Cardiogenic Shock

Monday, April 18, 2011

Cardiogenic shock is the inability of the heart to pump enough blood to the organs of the body due to damage to the heart muscle, most often from a large myocardial infarction. Other causes of cardiogenic shock include cardiomyopathy, cardiac valve problems, ventricular outflow obstruction, and ventriculoseptal defects. To diagnose cardiogenic shock, a catheter (tube) may be placed in the pulmonary artery (right heart catheterization). Measurements often indicate that blood is backing up into the lungs and the heart is not pumping properly.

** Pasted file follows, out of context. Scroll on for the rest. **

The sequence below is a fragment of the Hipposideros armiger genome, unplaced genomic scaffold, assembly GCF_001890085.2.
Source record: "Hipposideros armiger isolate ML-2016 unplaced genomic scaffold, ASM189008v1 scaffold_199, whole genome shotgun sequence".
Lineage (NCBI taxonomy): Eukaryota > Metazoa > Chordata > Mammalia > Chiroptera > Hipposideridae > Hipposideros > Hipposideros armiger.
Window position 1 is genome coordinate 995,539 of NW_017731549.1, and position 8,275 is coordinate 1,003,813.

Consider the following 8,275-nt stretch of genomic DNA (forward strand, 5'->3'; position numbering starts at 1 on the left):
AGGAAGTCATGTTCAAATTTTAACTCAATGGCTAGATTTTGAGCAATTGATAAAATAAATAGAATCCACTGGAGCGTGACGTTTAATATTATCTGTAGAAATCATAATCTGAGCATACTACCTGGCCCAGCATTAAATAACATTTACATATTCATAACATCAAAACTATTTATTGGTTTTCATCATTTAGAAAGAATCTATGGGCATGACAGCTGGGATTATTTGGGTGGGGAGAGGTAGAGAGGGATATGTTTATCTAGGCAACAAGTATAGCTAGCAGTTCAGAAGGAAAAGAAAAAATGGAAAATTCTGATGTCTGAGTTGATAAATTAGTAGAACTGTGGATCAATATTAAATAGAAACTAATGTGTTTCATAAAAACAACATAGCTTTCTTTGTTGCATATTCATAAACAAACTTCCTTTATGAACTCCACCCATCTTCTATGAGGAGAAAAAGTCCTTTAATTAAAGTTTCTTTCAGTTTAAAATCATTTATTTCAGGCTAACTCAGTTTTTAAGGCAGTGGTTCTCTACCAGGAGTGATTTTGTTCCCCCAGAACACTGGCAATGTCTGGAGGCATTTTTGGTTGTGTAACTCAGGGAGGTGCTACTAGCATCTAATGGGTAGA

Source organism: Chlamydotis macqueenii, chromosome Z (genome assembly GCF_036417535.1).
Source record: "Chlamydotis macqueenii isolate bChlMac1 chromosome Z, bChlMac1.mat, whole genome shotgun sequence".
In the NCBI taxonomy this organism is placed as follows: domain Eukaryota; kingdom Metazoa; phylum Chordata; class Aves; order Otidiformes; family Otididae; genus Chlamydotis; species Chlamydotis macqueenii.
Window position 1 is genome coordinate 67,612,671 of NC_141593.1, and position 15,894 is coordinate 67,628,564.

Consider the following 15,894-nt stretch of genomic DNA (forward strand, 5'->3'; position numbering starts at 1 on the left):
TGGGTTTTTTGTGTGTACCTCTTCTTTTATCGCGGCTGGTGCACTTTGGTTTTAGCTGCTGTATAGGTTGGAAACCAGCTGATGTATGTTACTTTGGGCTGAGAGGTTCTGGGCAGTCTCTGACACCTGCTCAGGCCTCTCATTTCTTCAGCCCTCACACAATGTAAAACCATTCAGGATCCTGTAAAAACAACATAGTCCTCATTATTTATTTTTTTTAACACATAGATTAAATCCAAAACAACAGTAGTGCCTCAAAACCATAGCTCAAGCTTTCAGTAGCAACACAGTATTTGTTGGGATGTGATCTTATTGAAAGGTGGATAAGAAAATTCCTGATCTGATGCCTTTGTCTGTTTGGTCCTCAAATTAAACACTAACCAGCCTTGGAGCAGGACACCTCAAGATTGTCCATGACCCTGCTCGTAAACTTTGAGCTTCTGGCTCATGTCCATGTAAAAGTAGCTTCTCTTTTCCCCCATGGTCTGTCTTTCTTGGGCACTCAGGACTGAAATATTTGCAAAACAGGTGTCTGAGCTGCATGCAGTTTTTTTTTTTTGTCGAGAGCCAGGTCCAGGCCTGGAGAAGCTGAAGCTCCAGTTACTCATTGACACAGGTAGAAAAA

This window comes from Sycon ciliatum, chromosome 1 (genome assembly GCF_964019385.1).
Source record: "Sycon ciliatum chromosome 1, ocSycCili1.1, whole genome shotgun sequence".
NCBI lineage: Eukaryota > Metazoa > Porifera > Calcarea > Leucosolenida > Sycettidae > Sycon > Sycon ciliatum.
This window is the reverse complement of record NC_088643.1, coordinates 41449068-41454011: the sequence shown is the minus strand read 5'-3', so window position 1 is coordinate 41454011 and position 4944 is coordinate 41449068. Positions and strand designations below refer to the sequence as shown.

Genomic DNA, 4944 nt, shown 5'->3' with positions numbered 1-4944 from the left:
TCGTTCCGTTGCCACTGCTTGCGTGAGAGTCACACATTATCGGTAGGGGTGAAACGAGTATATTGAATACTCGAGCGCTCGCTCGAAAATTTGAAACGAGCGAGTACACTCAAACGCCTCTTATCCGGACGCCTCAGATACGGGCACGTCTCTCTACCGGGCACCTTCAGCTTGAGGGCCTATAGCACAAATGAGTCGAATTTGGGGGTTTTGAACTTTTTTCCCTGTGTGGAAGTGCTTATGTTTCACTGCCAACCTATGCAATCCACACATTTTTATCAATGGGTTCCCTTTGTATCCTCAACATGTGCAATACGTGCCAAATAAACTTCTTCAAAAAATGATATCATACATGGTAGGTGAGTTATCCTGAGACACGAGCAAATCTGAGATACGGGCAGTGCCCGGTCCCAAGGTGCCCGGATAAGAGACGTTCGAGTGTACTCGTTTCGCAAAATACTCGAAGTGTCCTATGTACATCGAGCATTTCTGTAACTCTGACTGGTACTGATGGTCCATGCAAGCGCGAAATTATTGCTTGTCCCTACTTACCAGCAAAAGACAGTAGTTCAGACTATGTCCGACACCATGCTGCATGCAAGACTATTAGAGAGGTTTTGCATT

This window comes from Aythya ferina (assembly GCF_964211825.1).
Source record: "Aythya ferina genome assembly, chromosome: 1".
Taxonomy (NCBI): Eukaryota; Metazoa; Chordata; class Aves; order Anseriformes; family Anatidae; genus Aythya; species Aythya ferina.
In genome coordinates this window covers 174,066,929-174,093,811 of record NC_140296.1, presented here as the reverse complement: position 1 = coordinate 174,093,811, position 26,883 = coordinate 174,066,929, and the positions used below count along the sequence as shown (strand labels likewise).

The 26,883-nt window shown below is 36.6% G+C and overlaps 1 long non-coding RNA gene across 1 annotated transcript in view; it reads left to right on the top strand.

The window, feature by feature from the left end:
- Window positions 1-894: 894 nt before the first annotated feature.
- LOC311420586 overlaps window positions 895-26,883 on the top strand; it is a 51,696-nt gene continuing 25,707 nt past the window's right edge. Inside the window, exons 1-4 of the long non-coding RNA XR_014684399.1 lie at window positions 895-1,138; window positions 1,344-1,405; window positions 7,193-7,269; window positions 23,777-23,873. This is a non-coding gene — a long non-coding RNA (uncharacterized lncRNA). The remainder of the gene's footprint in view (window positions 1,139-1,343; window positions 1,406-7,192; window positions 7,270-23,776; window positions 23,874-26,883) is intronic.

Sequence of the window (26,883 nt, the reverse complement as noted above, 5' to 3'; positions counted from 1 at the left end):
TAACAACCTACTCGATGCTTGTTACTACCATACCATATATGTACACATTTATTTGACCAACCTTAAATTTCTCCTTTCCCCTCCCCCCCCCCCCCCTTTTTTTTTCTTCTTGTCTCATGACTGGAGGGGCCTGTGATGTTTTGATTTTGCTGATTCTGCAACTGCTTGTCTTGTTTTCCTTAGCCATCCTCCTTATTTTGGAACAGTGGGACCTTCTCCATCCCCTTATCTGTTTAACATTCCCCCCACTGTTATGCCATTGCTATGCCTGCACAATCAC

Because it is a type of shock in which there is insufficient supply of blood (perfusion) to heart tissue to meet the required demands for oxygen and nutrients, cardiogenic shock is a largely irreversible condition and as such is more often fatal than not. The condition involves increasingly more pervasive cell death from oxygen starvation (hypoxia) and nutrient starvation. Cardiogenic shock is a medical emergency. Treatment requires hospitalization, usually in the Intensive Care Unit. The goal of treatment is to identify and treat the cause of shock in order to save the patient's life. Medications may be needed to increase blood pressure and improve heart function, including dobutamine, epinephrine, dopamine, and norepinephrine. When a heart dysrhythmia is serious, urgent treatment may be needed to restore a normal heart rhythm; it may include electrical shock therapy (defibrillation or cardioversion), implanting a temporary pacemaker, medications given through a vein.